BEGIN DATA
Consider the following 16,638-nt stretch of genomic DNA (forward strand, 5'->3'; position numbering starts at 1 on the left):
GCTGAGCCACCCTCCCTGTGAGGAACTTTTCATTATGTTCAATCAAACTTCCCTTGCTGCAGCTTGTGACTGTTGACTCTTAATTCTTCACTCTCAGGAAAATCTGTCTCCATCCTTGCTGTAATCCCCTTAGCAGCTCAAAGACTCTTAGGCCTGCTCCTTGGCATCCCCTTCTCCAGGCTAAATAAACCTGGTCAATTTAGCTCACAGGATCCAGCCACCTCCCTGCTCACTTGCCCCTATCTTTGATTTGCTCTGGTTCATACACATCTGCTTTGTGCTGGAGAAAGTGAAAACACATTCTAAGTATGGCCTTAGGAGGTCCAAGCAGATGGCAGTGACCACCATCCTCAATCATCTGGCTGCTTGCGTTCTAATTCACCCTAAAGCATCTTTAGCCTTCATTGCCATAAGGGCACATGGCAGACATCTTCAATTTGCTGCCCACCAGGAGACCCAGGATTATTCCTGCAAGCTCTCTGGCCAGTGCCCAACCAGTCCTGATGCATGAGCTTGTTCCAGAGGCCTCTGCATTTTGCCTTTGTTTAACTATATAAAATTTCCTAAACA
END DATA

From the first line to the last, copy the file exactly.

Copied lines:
Consider the following 16,638-nt stretch of genomic DNA (forward strand, 5'->3'; position numbering starts at 1 on the left):
GCTGAGCCACCCTCCCTGTGAGGAACTTTTCATTATGTTCAATCAAACTTCCCTTGCTGCAGCTTGTGACTGTTGACTCTTAATTCTTCACTCTCAGGAAAATCTGTCTCCATCCTTGCTGTAATCCCCTTAGCAGCTCAAAGACTCTTAGGCCTGCTCCTTGGCATCCCCTTCTCCAGGCTAAATAAACCTGGTCAATTTAGCTCACAGGATCCAGCCACCTCCCTGCTCACTTGCCCCTATCTTTGATTTGCTCTGGTTCATACACATCTGCTTTGTGCTGGAGAAAGTGAAAACACATTCTAAGTATGGCCTTAGGAGGTCCAAGCAGATGGCAGTGACCACCATCCTCAATCATCTGGCTGCTTGCGTTCTAATTCACCCTAAAGCATCTTTAGCCTTCATTGCCATAAGGGCACATGGCAGACATCTTCAATTTGCTGCCCACCAGGAGACCCAGGATTATTCCTGCAAGCTCTCTGGCCAGTGCCCAACCAGTCCTGATGCATGAGCTTGTTCCAGAGGCCTCTGCATTTTGCCTTTGTTTAACTATATAAAATTTCCTAAACA